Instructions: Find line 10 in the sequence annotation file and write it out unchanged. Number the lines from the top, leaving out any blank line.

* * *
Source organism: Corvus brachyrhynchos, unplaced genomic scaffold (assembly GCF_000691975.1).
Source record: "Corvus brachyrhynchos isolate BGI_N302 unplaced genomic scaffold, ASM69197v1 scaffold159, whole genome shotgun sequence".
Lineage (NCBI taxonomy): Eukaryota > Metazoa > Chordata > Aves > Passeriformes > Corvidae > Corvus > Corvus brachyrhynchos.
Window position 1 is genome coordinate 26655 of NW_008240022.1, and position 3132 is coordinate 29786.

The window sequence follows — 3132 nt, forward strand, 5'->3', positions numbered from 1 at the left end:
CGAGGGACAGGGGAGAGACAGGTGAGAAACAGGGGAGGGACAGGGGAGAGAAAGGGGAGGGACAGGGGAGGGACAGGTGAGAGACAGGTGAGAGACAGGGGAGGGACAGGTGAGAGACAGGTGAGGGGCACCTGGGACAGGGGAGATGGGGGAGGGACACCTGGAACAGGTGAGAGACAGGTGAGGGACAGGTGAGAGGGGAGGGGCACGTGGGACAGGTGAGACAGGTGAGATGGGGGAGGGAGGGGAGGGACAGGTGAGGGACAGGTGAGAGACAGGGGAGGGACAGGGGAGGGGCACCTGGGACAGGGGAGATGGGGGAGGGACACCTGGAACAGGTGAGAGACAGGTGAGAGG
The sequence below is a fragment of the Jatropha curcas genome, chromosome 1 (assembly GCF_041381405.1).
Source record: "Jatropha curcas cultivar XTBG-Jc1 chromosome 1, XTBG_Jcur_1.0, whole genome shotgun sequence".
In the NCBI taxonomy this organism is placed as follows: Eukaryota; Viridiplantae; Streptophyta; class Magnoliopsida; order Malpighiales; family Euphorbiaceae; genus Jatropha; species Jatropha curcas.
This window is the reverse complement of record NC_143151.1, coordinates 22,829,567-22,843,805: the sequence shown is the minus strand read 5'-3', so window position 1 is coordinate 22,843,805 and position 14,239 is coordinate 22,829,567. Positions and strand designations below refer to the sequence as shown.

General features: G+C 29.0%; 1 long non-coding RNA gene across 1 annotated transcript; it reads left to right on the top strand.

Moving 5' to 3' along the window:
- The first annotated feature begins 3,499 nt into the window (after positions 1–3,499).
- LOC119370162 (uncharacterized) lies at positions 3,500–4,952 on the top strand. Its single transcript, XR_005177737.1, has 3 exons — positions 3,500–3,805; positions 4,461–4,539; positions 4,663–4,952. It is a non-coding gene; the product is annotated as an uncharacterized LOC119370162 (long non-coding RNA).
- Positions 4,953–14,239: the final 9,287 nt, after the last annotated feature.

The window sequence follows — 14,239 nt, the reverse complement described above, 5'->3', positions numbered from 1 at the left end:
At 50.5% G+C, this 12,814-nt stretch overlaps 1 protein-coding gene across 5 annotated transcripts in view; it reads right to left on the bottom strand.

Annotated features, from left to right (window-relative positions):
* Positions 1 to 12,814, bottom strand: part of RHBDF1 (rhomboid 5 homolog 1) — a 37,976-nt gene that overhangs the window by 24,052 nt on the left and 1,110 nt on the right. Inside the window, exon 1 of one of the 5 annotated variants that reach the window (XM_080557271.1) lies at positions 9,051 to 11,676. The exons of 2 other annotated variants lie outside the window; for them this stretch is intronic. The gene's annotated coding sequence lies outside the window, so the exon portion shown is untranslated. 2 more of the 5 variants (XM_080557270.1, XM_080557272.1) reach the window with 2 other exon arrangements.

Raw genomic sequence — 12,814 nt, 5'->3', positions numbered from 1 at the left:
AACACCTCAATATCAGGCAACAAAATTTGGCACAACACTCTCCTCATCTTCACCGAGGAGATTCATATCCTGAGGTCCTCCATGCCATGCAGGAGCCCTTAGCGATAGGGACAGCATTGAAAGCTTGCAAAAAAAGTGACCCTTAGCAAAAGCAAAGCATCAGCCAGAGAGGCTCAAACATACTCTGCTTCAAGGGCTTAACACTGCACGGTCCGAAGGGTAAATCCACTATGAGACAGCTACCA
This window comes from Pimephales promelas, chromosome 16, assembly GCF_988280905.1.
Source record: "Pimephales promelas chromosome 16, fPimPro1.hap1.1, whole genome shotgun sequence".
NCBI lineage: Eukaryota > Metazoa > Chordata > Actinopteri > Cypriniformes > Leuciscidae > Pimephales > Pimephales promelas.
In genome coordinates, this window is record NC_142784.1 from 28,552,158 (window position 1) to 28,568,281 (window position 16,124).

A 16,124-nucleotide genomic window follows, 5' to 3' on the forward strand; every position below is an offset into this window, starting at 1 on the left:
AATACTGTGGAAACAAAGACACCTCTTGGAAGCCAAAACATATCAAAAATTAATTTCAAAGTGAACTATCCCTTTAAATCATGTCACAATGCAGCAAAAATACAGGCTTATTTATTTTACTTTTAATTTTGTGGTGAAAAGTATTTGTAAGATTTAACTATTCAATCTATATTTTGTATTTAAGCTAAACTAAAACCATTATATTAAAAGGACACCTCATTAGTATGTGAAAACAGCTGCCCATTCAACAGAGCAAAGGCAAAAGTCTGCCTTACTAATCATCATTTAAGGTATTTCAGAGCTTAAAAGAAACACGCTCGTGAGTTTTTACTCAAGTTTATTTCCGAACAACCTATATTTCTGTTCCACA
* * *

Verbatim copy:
This window is the reverse complement of record NC_143151.1, coordinates 22,829,567-22,843,805: the sequence shown is the minus strand read 5'-3', so window position 1 is coordinate 22,843,805 and position 14,239 is coordinate 22,829,567. Positions and strand designations below refer to the sequence as shown.